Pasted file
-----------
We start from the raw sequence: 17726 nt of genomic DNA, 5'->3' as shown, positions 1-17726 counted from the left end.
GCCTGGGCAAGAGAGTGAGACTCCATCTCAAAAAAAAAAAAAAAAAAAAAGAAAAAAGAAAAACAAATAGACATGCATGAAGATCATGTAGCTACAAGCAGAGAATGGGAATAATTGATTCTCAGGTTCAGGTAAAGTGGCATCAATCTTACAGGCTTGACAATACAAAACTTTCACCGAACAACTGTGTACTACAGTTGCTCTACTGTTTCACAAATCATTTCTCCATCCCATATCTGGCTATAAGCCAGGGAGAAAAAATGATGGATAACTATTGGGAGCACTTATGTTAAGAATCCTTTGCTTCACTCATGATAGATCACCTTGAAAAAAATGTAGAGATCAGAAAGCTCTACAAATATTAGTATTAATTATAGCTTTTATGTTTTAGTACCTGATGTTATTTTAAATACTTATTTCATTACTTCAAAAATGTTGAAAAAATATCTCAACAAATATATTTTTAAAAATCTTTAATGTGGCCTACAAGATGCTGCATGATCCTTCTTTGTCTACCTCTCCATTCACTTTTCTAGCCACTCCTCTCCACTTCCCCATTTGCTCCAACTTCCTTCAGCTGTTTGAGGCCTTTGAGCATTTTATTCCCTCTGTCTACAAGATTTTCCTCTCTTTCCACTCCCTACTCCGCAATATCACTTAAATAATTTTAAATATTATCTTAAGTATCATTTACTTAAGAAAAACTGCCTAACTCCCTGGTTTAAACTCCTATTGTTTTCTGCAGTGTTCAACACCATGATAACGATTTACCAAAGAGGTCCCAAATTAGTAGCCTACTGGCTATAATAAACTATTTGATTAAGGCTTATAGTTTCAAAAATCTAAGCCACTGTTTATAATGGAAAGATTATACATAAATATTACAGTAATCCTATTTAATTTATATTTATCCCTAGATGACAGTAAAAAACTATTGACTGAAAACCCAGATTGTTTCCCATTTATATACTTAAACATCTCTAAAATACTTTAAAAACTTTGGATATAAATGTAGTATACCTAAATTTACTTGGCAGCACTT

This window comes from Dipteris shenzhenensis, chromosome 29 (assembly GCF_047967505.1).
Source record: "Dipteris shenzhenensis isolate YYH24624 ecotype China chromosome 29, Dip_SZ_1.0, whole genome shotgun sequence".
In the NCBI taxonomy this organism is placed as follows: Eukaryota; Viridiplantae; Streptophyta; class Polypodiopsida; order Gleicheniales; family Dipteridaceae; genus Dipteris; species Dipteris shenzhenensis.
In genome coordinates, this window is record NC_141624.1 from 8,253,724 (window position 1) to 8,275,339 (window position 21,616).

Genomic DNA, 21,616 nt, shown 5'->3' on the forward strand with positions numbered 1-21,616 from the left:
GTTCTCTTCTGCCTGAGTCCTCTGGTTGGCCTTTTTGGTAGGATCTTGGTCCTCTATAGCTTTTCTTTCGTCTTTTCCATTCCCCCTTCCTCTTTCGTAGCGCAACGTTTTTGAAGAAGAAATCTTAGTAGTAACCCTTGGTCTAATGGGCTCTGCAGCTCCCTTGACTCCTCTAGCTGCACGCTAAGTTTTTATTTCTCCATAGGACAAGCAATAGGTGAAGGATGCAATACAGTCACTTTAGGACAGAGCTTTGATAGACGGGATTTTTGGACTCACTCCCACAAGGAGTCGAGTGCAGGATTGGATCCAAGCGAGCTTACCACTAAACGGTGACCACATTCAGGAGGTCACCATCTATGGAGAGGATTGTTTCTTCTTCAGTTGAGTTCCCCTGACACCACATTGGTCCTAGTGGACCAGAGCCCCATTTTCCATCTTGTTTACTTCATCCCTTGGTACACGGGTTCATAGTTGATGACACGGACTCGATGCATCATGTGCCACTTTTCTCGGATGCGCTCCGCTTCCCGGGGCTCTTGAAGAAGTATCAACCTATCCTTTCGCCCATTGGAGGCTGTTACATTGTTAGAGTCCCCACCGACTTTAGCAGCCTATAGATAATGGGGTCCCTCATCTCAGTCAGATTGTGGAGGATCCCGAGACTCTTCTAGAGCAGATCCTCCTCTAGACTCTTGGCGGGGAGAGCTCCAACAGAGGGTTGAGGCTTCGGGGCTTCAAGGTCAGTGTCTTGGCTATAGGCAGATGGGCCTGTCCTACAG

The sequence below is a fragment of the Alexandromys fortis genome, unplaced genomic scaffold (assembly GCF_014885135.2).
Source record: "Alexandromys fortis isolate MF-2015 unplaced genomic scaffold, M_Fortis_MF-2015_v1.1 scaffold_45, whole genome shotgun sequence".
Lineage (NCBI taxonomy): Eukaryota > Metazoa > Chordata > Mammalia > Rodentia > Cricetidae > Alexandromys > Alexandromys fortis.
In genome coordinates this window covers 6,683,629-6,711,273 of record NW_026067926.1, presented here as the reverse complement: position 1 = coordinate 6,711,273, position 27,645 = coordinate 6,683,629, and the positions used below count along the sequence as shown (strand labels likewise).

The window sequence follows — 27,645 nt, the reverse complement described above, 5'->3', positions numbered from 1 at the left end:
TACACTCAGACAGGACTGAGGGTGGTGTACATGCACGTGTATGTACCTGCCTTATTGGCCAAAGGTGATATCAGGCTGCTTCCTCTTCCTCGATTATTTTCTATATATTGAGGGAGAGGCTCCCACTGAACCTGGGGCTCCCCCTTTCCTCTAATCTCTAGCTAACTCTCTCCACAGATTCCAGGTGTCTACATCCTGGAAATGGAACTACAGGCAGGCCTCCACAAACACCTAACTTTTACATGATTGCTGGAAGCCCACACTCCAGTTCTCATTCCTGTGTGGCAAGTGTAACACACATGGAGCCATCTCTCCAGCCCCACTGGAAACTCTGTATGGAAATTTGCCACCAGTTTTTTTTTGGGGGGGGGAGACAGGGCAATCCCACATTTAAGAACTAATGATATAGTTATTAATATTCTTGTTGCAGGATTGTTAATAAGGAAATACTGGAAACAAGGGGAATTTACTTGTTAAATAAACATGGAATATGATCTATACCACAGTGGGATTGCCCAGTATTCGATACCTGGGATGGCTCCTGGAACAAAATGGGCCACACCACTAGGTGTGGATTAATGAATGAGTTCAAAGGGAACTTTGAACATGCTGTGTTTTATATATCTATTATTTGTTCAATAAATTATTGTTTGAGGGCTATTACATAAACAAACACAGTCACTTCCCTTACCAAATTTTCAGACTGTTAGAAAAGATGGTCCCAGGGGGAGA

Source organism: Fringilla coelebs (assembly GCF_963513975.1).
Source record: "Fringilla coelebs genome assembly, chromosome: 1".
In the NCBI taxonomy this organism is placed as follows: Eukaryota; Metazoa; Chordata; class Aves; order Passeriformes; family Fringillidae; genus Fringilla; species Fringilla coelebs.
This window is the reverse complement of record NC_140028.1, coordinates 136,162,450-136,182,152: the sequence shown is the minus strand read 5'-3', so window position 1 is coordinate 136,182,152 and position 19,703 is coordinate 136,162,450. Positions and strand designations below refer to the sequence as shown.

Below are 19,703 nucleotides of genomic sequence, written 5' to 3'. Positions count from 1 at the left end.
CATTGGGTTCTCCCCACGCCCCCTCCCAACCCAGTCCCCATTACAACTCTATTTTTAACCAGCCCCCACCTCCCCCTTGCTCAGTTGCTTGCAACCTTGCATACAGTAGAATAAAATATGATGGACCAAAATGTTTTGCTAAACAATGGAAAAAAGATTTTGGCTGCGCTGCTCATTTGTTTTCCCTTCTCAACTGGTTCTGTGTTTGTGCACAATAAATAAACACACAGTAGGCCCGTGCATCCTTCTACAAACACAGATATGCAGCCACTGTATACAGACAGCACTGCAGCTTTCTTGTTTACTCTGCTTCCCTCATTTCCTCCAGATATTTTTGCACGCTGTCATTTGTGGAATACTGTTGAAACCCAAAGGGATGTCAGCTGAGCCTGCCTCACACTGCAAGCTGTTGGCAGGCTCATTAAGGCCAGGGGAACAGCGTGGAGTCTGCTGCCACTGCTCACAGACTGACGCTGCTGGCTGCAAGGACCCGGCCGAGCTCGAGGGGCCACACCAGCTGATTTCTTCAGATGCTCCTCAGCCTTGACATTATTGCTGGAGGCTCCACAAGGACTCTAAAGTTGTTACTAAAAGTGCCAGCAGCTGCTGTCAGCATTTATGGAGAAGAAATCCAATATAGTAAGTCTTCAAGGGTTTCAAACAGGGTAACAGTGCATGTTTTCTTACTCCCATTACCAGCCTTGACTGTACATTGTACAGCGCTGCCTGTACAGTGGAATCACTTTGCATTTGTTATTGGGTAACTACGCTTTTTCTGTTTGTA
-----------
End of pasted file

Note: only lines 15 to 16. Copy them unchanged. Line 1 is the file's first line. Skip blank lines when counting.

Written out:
Source organism: Fringilla coelebs (assembly GCF_963513975.1).
Source record: "Fringilla coelebs genome assembly, chromosome: 1".